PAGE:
FOR IMMEDIATE RELEASE
Nazareth, Israel, April 1, 2009— One year ago, the Jesus Trail, a Galilee pilgrimage hiking route, consisted of little more than a track of GPS points and an idea. Now, just one year later, the Society for the Protection of Nature in Israel (SPNI) is marking the trail with painted blazes, hundreds of diverse hikers have come to hike the trail, and locals are launching business initiatives in preparation for an increase in hikers.
Developed by local hostel owner and tourism developer Maoz Inon and outdoor adventure specialist David Landis, the trail offers an alternative for travelers and pilgrims to experience the steps of Jesus in a way that is authentic, adventurous and educational by trekking through the rugged and beautiful landscape of the Galilee the same way that Jesus did—by foot.
Painted blazes have already been added to 30 kilometers of the 65-kilometer trail, with plans to complete the blazing by the Pope’s visit to Nazareth in May. The Society for the Protection of Nature in Israel is marking the trail using the Israeli blaze system and will include the trail on future official hiking maps of the region. “This is the first trail in Israel that has been blazed with foreign trekkers in mind, and our first historic long-distance trail,” said Gili Greenbaum, Marking Coordinator for SPNI. “Marking the trail serves both to improve accessibility to hikers and also to limit environmental impact to one path,” added Greenbaum.
As word spread about the trail in the past year, over 300 hikers have made their way to Nazareth to hike all or a portion of the trail. Many are taking advantage of free guiding on the first day of the trail provided by volunteers in Nazareth. An experienced pilgrimage hiker from South Africa came to experience the feel of the land and visit historical sites of the beaten track. One pastor from England came to pray from the high points of the trail. A group of four hiked the trail as part of a much larger trek from Germany to Israel. A conservative Mennonite family hiked the first day of the trail with their six children, including a 3-year-old. After running half the trail in one day, an American man reflected that his experience was, “quite surreal as [his] mind often drifted to the religious history [he] learned from the Bible.”
Hikers experience the diversity of the Galilee and rich hospitality of local culture. A group of six American volunteers camping near a bedouin village had a surprise evening visit from a local man who brought them food and dry firewood. Many locals have been supportive of the project, including Abu Yusuf, a resident of the Arab village of Meshhed, who was eager to welcome hikers into his home.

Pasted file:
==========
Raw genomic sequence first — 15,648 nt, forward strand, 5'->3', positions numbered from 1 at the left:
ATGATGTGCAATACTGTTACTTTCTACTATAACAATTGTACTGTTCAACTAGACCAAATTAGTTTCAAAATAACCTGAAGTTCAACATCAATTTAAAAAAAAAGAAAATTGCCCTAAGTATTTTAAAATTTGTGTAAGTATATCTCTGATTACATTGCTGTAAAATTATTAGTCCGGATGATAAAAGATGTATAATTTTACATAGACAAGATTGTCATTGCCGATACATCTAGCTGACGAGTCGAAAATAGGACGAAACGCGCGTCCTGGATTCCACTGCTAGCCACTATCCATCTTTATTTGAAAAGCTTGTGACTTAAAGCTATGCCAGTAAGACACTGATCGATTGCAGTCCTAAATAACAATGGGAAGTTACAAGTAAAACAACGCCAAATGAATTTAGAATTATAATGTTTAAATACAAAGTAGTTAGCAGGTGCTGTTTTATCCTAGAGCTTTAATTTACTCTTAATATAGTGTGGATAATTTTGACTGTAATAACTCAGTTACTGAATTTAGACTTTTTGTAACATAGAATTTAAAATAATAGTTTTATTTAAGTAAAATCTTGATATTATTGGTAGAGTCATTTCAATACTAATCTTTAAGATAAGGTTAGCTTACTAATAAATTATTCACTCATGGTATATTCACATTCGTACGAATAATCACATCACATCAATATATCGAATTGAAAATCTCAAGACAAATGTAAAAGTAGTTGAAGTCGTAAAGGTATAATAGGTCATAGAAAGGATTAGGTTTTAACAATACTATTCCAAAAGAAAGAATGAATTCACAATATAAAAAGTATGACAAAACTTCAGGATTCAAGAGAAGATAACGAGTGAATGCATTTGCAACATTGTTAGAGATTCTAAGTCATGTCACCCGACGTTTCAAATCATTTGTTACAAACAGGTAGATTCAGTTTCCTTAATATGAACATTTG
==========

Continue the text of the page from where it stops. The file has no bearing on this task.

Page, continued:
Daniella Fields, an Israeli trailblazer for SPNI, met two little boys calling themselves, “the kings of Meshhed” as she painted blazes through their town. One of them helped her to carry her painting supplies. As she left town she thanked him for letting her “paint in [his] kingdom.” As a Jewish Israeli, Fields commented, “There’s so much I don’t know about the different people in my own country.”
In addition to giving hikers the opportunity for a unique experience, the trail serves as an economic stimulus for local businesses. In Cana, several family-run bed and breakfasts have sprung up in response to the need for hiker accommodations. New restaurants opened in the old city of Nazareth to provide for the influx of pilgrims. The slower-paced travel of hiking ensures that pilgrims will patronize local businesses for food, accommodations and other necessities along way. With the marking of the trail already underway, hopes are high that the number of Jesus Trail hikers will continue to rise.
Jesus Trail hiker Richard Stetenga wrote, “The good thing about this trail is that it combines visiting some important religious sites with natural beauty. It gave me some time to reflect on things that happened there long ago, and their meaning now, for me.”
The Jesus Trail Web site—www.jesustrail.com— provides links to tour operators and features information on the religious and geographic sites, accommodations and food, and general resources on hiking the region.
The Jesus Trail is a 65-kilometer hiking trail connecting sites from the life and ministry of Jesus. The entire Jesus Trail can be walked in 3-5 days, or any section can be walked as a day hike using public transportation. Travelers can camp out or stay in a variety of accommodations, ranging from simple dorms to five star hotels. The trail begins in Nazareth, the boyhood home of Jesus, and continues to the Sea of Galilee by way of Zippori, Cana, the Horns of Hattin and Arbel Cliffs. Around the Sea of Galilee the trail connects Tabgha, the church of the Primacy of St. Peter, Capernaum, and the Mount of Beatitudes. An optional return loop connects back to Nazareth via Tiberias, the Jordan River, Mount Tabor and Mount Precipice. More information is available at http://jesustrail.com.
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